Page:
The study, which looked at the number of years of schooling both groups received based on age and gender, showed that 65% of Muslims in sub-Saharan Africa had no formal education—the highest anywhere in the world. By contrast, 30% of Christians in the region had not enrolled or completed any form or level of schooling.

The Pew findings drew on census and survey data from 151 countries—36 from sub-Saharan Africa—and analyzed educational levels among believers of Christianity, Islam, Hinduism, Buddhism, Judaism, and the religiously unaffiliated. In 18 out of 27 countries with substantial Christian and Muslim populations in the region, Muslims trailed Christians by at least 10 percentage points. Nine countries had education data on Muslims only (Comoros, Gambia, Niger and Somalia) or Christians only (Cape Verde, Lesotho, Namibia, Swaziland, and Zimbabwe).

Christianity and Islam are the two dominant religions in sub-Saharan Africa, together accounting for more than 93% of the population. Given the dropping child mortality and high fertility rates in the region, much of the worldwide growth of Islam and Christianity is expected to take place there in the coming decades. By 2050, for instance, four out of every 10 Christians in the world will live in sub-Saharan Africa.

FULL ARTICLE FROM QUARTZ 

The hospital that unites Christians and Muslims

19796746801471598210TANGUIETA: “The coexistence among Christians and Muslims, here in Benin, is serene: I often say that, if the relationship between the faithful of these two religions was like this everywhere, we would not see the dramas that cause so much bloodshed in many areas of the world today!” These are the words of Brother Fiorenzo Priuli, 70 years old, a surgeon, and a beacon for thousands of patients in Africa; a WHO (World Health Organization) consultant for AIDS and infectious diseases, who was awarded the Legion of Honor by the President of the French Republic. Of himself, he says: “I am grateful to the Lord who has called me to collaborate with him in the wonderful work of treating those who suffer and protecting life.” For more than 40 years, he has lived in a small town in the north of the country, Tanguiéta, where he runs the St John of God Hospital, a centre of excellence in African medicine, founded in 1970 by the Hospitaller Order of the Brothers of St John of God, known as the Fatebenefratelli. At the time, it offered 82 beds; now there are 415.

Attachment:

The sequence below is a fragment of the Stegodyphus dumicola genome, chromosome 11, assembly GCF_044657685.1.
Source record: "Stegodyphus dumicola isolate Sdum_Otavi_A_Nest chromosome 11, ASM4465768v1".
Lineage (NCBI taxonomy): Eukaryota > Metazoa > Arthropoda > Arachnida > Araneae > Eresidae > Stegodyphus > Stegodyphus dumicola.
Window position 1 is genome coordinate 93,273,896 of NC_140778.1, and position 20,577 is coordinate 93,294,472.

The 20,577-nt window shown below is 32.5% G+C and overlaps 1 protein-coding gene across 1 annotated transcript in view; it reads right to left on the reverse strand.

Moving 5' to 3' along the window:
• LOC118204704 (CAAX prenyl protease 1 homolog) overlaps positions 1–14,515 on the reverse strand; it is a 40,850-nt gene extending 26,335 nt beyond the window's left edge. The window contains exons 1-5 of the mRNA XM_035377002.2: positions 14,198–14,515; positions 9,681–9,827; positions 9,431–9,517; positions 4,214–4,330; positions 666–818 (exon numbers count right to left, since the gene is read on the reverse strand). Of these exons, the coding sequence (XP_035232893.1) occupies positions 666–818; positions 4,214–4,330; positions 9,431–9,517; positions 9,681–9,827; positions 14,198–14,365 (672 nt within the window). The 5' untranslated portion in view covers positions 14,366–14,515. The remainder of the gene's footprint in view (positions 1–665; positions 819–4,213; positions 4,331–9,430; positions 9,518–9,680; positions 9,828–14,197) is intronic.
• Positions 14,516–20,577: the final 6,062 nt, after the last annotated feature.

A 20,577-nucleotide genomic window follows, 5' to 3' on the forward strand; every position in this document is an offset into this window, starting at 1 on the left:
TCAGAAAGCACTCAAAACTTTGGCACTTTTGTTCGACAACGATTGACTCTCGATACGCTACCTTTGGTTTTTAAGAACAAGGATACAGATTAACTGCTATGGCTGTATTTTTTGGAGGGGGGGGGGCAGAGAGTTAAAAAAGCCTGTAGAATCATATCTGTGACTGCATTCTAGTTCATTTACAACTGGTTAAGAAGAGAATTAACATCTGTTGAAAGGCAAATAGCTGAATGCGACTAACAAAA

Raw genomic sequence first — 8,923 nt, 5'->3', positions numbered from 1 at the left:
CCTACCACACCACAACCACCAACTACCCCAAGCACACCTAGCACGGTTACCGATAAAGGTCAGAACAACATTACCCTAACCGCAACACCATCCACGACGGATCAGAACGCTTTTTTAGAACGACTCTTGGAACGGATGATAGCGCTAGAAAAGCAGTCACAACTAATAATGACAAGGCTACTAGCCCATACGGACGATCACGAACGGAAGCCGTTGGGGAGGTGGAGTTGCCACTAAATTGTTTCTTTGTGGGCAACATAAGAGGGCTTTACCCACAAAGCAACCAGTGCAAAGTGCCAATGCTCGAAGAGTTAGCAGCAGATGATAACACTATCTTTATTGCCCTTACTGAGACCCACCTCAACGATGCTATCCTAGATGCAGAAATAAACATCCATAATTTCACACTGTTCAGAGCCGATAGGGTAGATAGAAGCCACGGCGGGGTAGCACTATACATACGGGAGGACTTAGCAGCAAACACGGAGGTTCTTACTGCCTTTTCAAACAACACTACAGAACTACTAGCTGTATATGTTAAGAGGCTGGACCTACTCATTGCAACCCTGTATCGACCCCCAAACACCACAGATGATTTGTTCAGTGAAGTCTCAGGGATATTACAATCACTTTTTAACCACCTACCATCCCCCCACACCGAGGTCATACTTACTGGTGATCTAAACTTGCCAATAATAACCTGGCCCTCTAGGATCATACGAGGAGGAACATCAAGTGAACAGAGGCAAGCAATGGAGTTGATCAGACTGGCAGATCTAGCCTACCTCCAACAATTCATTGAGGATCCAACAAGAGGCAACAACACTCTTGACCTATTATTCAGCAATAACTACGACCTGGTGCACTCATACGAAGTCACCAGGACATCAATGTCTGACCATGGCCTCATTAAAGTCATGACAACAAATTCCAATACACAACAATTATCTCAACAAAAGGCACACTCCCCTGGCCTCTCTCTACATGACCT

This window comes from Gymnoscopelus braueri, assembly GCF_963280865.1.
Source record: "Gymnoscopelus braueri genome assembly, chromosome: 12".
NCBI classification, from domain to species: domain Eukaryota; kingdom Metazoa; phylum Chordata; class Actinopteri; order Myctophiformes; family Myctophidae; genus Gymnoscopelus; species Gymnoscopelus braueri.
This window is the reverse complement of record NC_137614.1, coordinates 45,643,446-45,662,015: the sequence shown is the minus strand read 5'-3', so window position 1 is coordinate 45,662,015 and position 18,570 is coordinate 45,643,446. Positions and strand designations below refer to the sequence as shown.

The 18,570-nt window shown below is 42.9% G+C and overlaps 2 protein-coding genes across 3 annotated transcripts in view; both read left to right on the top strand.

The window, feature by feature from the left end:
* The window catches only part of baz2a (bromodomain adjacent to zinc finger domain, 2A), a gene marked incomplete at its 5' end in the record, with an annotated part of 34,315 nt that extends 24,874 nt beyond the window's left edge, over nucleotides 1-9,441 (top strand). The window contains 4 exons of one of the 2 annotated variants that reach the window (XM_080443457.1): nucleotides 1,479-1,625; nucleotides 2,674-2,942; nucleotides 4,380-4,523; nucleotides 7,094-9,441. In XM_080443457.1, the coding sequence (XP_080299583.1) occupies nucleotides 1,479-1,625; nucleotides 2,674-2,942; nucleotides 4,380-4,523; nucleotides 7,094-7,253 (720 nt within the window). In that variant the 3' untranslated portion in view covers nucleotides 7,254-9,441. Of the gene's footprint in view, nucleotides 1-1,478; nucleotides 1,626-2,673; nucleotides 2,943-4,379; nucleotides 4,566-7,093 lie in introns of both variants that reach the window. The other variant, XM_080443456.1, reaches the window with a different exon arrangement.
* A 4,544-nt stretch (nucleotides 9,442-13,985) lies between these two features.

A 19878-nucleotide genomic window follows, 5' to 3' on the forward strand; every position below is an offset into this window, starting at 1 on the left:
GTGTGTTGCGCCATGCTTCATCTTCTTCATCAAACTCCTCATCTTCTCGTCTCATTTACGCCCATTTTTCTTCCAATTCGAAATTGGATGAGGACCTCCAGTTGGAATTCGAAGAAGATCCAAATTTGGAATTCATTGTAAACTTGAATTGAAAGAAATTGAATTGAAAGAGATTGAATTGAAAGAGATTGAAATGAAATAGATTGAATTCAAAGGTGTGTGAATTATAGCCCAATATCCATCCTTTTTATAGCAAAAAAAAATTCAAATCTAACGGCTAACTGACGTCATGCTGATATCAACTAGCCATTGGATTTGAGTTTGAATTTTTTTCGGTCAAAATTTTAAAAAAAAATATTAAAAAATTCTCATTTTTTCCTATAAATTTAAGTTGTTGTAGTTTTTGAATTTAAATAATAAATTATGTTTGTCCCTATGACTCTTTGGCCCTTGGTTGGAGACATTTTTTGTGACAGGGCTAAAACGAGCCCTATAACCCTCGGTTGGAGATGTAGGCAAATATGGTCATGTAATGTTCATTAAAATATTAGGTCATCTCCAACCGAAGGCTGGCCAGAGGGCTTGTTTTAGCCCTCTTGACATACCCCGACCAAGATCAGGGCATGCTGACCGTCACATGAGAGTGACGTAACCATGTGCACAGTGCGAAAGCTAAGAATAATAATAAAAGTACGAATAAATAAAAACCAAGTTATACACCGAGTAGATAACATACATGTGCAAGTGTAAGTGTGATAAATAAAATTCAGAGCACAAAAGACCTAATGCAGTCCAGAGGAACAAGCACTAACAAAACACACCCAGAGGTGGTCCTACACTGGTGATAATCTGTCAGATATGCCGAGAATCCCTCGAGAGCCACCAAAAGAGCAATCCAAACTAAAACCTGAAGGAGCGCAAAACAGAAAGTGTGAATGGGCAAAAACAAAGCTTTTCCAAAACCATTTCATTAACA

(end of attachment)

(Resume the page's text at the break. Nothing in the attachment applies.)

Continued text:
The history of this great hospital, which has also become a university centre, speaks of the beautiful bond that is manifest between human beings of different religions when they share responsibility towards an injured human, and ally themselves, giving their best to lift up the lives that have been downtrodden by illness: strong ties that transcend the boundaries of states.

A common goal: Healthcare